Somehow we MUST develop a powerful antidote to whatever crazy propaganda ISIS is using to lure young women into its evil clutches. Feminists around the world need to be part of the solution.  Internet intimidation should not dissuade us from speaking out.  After all, the internet has proven to be a powerful weapon in the hands of ISIS recruiters.  We women MUST learn to communicate as safely and effectively in cyberspace as our enemies.  We can do it!  And if all else fails, women still have one very significant advantage.  We are mothers; and as mothers we can teach our girls AND boys to love and respect each other as equals from the moment they leave our womb.

Friday, February 13, 2015

Disservices for the Disabled—Hell to Pay!

Disservices for the Disabled—Hell to Pay!

     What’s next for my daughter, a high functioning young woman on the autistic spectrum?  I’ve been attempting to answer that question ever since Sarah graduated cum laude from Pace University with the Class of 2014.  (See “Miracle Milestone,” 5/25/14).  Ever the savvy Mom of a special needs kid, I’d already sent in voluminous papers regarding Sarah’s disability months before she received her diploma. My plan was to get starting early in helping her secure a job through ACCESS-VR, a government agency that funds providers of job counselors, assessments and coaches. Alas, the Pace staff member responsible for sending Sarah’s papers to ACCES-VR quit academics to go into the hiking business.  Sarah’s paperwork was lost, I discovered, after several months of follow-up. I had to copy and resubmit all her tests and reports AGAIN and (of course) WAIT.  Finally she received approval for ACCES-VR in late December.  As of today, job assessments and training are supposed to start “soon” (fingers crossed).

     Thanks to my persistence and Henry’s collaboration with attorneys who specialize in helping families with disabled young adults, Sarah was approved for Medicaid, SSI and will (eventually, I hope) get a half-fare metro card.  Our daughter was also approved by the OPWDD (Office for People with Developmental Disabilities) and is now eligible for life skill support services and the low income housing wait list.  The good news (and bad news) is that we convinced enough government professionals that Sarah suffers from disabilities sufficiently severe to qualify her for the “safety net” of life skills support. For me (and perhaps for my daughter as well) the testing and evaluation process was a painful crash landing, an anticlimax after the joy of graduating college cum laude.  With Henry holding my hand, I’ve been gritting (and grinding) my teeth, hoping against hope that protecting Sarah as an adult, and navigating the government services available to her, will not be as arduous and frustrating as our yearly fights with the Board of Education during my daughter’s childhood to pay for her special education.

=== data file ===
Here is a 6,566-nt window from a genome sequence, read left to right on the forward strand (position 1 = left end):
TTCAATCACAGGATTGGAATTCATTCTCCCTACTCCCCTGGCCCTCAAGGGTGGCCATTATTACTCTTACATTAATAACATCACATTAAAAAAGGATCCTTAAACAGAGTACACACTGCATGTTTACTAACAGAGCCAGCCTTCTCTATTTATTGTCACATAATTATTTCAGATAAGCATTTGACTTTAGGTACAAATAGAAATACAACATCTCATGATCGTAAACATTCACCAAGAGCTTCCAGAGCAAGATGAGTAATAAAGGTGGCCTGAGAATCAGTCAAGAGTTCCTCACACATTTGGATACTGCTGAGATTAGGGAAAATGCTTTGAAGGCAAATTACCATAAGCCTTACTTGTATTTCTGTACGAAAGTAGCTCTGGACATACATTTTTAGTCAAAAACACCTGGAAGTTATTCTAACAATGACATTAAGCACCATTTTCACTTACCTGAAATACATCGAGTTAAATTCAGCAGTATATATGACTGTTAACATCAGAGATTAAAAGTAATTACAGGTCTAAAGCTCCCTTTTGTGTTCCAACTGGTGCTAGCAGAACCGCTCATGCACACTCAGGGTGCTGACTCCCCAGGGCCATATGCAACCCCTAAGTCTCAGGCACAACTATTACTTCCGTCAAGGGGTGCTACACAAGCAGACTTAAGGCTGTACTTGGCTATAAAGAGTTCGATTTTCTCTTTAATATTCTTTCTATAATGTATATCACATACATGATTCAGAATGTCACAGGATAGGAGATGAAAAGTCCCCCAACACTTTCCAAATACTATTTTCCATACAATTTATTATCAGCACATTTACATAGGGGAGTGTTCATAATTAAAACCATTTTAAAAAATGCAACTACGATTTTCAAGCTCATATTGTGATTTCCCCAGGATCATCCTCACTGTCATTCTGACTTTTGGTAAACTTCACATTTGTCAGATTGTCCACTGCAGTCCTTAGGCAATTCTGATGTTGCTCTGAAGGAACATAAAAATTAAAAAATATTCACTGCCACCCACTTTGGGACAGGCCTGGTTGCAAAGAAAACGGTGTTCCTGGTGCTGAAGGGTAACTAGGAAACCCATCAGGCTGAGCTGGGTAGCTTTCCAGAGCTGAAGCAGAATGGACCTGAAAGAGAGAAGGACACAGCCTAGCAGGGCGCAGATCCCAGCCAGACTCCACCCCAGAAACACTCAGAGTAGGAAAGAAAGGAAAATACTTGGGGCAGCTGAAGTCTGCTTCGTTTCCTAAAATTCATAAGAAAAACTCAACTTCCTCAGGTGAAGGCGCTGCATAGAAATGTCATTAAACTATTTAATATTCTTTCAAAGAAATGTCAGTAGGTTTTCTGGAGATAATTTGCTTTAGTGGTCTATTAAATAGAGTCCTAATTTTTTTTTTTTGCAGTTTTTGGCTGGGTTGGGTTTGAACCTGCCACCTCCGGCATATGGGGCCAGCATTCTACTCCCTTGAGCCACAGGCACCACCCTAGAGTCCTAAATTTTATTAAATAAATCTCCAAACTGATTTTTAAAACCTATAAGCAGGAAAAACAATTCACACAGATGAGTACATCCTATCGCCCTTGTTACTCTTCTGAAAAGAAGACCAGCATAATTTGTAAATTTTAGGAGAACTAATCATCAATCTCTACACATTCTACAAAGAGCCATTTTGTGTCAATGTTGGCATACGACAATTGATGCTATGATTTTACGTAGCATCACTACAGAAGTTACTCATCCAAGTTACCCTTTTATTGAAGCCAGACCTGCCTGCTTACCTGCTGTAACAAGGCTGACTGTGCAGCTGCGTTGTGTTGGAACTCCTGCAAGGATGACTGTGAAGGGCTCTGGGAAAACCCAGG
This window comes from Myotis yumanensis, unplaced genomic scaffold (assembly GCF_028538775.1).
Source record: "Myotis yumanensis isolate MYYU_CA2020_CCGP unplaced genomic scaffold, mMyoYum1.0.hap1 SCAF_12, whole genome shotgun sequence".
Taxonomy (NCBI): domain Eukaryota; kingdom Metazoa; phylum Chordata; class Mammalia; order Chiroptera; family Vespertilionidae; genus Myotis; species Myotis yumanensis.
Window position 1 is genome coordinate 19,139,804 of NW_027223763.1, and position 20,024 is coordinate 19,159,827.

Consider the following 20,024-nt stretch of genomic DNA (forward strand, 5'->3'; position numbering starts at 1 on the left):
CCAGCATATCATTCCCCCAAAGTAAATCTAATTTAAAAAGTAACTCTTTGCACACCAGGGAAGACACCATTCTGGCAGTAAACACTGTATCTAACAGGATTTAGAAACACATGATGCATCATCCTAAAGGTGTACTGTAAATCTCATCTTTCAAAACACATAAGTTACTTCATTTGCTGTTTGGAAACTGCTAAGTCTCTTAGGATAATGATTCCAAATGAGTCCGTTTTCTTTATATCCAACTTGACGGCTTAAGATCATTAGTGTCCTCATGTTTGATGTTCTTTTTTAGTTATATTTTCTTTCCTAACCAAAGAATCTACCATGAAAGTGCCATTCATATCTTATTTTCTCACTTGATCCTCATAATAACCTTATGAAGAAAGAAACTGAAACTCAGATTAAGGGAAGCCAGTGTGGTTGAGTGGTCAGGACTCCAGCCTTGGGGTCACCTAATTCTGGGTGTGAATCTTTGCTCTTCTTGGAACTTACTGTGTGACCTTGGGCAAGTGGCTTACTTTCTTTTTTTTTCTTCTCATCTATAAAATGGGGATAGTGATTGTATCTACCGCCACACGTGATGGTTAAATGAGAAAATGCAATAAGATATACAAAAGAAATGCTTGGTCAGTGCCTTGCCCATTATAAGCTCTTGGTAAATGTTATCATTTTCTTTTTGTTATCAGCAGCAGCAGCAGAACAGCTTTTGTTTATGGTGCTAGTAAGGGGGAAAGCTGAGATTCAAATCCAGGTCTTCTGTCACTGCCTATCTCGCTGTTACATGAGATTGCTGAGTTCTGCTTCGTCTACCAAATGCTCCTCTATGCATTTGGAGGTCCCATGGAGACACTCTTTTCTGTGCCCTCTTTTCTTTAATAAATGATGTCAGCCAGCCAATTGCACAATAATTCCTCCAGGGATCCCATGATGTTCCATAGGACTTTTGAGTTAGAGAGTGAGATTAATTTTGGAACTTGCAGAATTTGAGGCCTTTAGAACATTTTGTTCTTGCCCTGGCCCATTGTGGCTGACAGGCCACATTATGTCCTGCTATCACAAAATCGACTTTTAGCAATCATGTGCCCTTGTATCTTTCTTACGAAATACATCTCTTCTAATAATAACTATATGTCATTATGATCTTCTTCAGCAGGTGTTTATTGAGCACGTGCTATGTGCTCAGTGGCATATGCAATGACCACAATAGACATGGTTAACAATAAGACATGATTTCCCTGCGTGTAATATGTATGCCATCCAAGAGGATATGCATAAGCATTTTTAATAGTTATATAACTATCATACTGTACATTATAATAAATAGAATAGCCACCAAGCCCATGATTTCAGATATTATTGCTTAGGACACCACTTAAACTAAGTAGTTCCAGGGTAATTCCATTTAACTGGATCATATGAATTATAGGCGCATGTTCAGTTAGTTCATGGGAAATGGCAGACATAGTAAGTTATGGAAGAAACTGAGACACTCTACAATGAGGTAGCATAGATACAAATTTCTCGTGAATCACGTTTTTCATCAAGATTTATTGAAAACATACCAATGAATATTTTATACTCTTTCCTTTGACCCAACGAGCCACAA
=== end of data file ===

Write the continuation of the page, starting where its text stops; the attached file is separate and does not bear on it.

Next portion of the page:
I should have known better.  Before Sarah could be eligible for home and community-based services, I was required to attend two hours of Family Education and Training (FET) to gather the information “necessary to make informed decisions and to teach parents about service alternatives.”  (UGH!) Dutifully, I trekked from to 26th Street and 12th Avenue for my “training” session at SKIP, a 501©3 non-profit. What does the acronym “SKIP” mean? Sick Kids (Need) Involved People (!?).  Who makes up these annoying acronyms?  If they are supposed to be user-friendly short-cuts, intended to simplify a hellishly painstaking quest, then these acronyms fail miserably.  I don’t know about other parents, but I’m tired of snappy nicknames. Who wants to LEARN and REMEMBER what all these initials actually MEAN?  

     Hello, out there; can you hear me? Parents with special needs kids have enough challenges without memorizing a whole new language of abbreviations before setting off on the complex process of obtaining services for our kids.  No, thank you. We don’t want emojis or sound bites.  Just cut to the chase. Give me a simple step-by-step “to do” list: where to apply, who to call, when and how to follow up and—if possible—a reasonable time-line.

     Speaking of time-lines, I arrived 20 minutes late to SKIP’s Parent training session, and it was a good thing I did. The first half hour of the session was entirely devoted to instructing parents on reports and papers necessary to apply for OPWDD eligibility (BEEN there, DONE that).  Before taking my seat, I picked up a formidable pile of papers that had been handed out to all 5 parents who were present.  Included in the tree-slaughter was a “resource booklet for individuals and families.”  The booklet, 51 pages long (plus a table of contents) was entitled:  Front Door – Access to Services. If that wasn’t enough to overwhelm harried and emotionally drained parents, there were additional separate (but useful) hand outs:  Listing of Nonprofit Providers Offering MSC Services, Non-Medicaid Case Management Programs, NYC Front Door Numbers/OPWDD, NYC Front Door Numbers/OPWDD.”  (Not exactly soothing bed-side reading)!